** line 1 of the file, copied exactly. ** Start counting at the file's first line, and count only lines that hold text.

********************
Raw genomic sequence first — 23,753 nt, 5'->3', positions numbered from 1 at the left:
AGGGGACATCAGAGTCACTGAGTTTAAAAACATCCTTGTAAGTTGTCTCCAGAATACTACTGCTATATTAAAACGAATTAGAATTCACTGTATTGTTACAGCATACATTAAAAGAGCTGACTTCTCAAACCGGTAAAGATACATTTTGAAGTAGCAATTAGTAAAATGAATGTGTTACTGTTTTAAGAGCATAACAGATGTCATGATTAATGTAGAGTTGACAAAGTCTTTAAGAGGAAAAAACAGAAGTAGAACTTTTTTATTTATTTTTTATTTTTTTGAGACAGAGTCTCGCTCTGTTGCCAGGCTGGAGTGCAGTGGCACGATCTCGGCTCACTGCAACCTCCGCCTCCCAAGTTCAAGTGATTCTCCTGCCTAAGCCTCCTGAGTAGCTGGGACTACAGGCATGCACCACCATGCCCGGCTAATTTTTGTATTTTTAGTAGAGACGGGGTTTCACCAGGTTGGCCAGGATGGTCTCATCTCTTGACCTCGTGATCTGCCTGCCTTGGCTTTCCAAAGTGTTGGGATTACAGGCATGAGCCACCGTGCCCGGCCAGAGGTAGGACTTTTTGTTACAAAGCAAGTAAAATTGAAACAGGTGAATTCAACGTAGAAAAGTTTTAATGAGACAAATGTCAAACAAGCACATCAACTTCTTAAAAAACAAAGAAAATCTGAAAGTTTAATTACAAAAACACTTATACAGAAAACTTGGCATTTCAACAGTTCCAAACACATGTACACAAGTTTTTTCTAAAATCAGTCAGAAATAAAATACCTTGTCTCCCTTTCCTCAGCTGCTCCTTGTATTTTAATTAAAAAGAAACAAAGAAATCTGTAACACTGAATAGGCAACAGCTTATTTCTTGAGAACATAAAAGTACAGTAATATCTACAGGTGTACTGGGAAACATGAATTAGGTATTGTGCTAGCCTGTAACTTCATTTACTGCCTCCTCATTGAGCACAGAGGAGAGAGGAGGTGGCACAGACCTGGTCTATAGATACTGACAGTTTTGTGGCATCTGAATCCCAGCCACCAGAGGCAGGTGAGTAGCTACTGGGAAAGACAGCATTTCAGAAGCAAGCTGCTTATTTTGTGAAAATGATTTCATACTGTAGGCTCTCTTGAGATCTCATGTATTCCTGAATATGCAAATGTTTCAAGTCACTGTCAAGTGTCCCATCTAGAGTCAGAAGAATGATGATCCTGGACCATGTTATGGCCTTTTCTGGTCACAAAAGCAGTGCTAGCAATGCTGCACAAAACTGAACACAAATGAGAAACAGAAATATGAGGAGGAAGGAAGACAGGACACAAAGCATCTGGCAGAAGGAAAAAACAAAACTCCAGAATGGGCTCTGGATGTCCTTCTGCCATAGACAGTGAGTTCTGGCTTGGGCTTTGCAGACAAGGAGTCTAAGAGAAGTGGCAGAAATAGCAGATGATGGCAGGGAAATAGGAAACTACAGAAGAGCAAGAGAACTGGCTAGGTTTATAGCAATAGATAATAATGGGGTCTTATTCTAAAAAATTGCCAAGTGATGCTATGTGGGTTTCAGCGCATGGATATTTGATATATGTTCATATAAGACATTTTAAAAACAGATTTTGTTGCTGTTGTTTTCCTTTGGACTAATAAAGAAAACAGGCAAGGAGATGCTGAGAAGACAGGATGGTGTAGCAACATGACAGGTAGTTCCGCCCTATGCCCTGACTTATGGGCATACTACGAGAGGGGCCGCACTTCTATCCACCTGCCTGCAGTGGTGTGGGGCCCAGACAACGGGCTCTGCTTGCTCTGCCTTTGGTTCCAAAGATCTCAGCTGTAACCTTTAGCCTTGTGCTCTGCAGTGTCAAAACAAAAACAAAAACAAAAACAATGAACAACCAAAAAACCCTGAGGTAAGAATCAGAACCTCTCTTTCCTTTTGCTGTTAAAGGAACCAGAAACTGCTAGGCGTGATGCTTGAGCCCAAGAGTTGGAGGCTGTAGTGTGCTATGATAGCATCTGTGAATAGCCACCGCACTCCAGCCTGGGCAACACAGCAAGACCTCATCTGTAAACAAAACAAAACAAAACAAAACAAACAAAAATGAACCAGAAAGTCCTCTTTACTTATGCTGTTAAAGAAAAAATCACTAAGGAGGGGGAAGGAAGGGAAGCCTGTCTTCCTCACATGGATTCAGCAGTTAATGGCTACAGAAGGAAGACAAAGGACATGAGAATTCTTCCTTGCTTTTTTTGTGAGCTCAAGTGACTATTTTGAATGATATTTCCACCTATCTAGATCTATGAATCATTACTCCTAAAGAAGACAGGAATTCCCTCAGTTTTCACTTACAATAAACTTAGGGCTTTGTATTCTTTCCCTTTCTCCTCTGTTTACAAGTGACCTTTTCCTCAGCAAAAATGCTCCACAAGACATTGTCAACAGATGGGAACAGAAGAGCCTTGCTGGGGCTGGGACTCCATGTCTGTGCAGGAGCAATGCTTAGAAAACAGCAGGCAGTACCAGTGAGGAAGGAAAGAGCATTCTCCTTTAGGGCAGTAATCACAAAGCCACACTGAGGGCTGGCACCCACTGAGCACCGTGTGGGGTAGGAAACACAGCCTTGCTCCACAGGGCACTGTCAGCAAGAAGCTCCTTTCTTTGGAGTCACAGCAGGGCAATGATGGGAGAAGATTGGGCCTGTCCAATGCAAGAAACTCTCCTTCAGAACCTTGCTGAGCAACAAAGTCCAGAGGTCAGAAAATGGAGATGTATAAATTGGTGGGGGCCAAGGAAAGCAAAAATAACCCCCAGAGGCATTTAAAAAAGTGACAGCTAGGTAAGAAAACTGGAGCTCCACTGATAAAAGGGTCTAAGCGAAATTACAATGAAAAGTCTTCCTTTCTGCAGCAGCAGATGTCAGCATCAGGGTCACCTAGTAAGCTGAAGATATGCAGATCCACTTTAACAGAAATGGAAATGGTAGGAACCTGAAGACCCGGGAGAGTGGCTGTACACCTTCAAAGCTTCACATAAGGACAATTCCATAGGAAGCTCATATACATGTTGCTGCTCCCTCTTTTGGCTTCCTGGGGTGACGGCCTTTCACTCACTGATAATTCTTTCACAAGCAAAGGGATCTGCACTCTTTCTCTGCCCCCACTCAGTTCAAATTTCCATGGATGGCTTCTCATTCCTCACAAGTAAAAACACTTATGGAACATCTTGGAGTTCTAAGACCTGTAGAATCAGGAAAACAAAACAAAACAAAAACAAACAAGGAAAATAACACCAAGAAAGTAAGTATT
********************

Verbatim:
Raw genomic sequence first — 23,753 nt, 5'->3', positions numbered from 1 at the left: